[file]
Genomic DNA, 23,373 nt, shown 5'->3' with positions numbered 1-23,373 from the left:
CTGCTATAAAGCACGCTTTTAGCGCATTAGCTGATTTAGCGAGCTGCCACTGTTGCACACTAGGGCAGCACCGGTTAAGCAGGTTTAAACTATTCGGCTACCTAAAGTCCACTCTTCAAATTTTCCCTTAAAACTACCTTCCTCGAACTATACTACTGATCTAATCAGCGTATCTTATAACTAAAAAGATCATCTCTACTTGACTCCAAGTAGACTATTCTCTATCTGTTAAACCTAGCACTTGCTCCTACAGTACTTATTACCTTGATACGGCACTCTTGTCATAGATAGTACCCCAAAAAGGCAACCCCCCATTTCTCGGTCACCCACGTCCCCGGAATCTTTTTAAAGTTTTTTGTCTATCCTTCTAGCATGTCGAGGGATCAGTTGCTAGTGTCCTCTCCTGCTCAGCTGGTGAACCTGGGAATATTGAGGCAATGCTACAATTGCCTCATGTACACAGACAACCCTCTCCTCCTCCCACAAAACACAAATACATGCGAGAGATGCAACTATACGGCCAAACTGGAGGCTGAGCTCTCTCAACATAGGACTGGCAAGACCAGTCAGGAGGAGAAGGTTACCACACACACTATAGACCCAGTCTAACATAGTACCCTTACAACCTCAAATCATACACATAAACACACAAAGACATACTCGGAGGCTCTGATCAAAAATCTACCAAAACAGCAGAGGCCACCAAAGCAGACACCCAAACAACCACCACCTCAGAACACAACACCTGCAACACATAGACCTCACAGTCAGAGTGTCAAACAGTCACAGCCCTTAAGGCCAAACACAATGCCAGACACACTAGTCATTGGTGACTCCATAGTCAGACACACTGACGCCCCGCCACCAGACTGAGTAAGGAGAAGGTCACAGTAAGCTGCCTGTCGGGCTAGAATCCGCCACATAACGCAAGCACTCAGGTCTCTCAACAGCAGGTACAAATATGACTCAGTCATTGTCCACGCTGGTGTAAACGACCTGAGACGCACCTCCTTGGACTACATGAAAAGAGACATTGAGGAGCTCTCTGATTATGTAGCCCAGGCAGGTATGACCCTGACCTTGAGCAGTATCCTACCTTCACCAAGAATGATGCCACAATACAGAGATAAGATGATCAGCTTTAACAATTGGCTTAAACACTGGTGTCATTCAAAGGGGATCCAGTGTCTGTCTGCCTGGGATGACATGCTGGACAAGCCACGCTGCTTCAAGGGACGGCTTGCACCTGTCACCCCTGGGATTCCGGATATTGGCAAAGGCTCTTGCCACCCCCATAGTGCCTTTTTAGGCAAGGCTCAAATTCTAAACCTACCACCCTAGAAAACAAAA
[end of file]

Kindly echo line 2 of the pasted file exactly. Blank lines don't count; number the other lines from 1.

CTGCTATAAAGCACGCTTTTAGCGCATTAGCTGATTTAGCGAGCTGCCACTGTTGCACACTAGGGCAGCACCGGTTAAGCAGGTTTAAACTATTCGGCTACCTAAAGTCCACTCTTCAAATTTTCCCTTAAAACTACCTTCCTCGAACTATACTACTGATCTAATCAGCGTATCTTATAACTAAAAAGATCATCTCTACTTGACTCCAAGTAGACTATTCTCTATCTGTTAAACCTAGCACTTGCTCCTACAGTACTTATTACCTTGATACGGCACTCTTGTCATAGATAGTACCCCAAAAAGGCAACCCCCCATTTCTCGGTCACCCACGTCCCCGGAATCTTTTTAAAGTTTTTTGTCTATCCTTCTAGCATGTCGAGGGATCAGTTGCTAGTGTCCTCTCCTGCTCAGCTGGTGAACCTGGGAATATTGAGGCAATGCTACAATTGCCTCATGTACACAGACAACCCTCTCCTCCTCCCACAAAACACAAATACATGCGAGAGATGCAACTATACGGCCAAACTGGAGGCTGAGCTCTCTCAACATAGGACTGGCAAGACCAGTCAGGAGGAGAAGGTTACCACACACACTATAGACCCAGTCTAACATAGTACCCTTACAACCTCAAATCATACACATAAACACACAAAGACATACTCGGAGGCTCTGATCAAAAATCTACCAAAACAGCAGAGGCCACCAAAGCAGACACCCAAACAACCACCACCTCAGAACACAACACCTGCAACACATAGACCTCACAGTCAGAGTGTCAAACAGTCACAGCCCTTAAGGCCAAACACAATGCCAGACACACTAGTCATTGGTGACTCCATAGTCAGACACACTGACGCCCCGCCACCAGACTGAGTAAGGAGAAGGTCACAGTAAGCTGCCTGTCGGGCTAGAATCCGCCACATAACGCAAGCACTCAGGTCTCTCAACAGCAGGTACAAATATGACTCAGTCATTGTCCACGCTGGTGTAAACGACCTGAGACGCACCTCCTTGGACTACATGAAAAGAGACATTGAGGAGCTCTCTGATTATGTAGCCCAGGCAGGTATGACCCTGACCTTGAGCAGTATCCTACCTTCACCAAGAATGATGCCACAATACAGAGATAAGATGATCAGCTTTAACAATTGGCTTAAACACTGGTGTCATTCAAAGGGGATCCAGTGTCTGTCTGCCTGGGATGACATGCTGGACAAGCCACGCTGCTTCAAGGGACGGCTTGCACCTGTCACCCCTGGGATTCCGGATATTGGCAAAGGCTCTTGCCACCCCCATAGTGCCTTTTTAGGCAAGGCTCAAATTCTAAACCTACCACCCTAGAAAACAAAA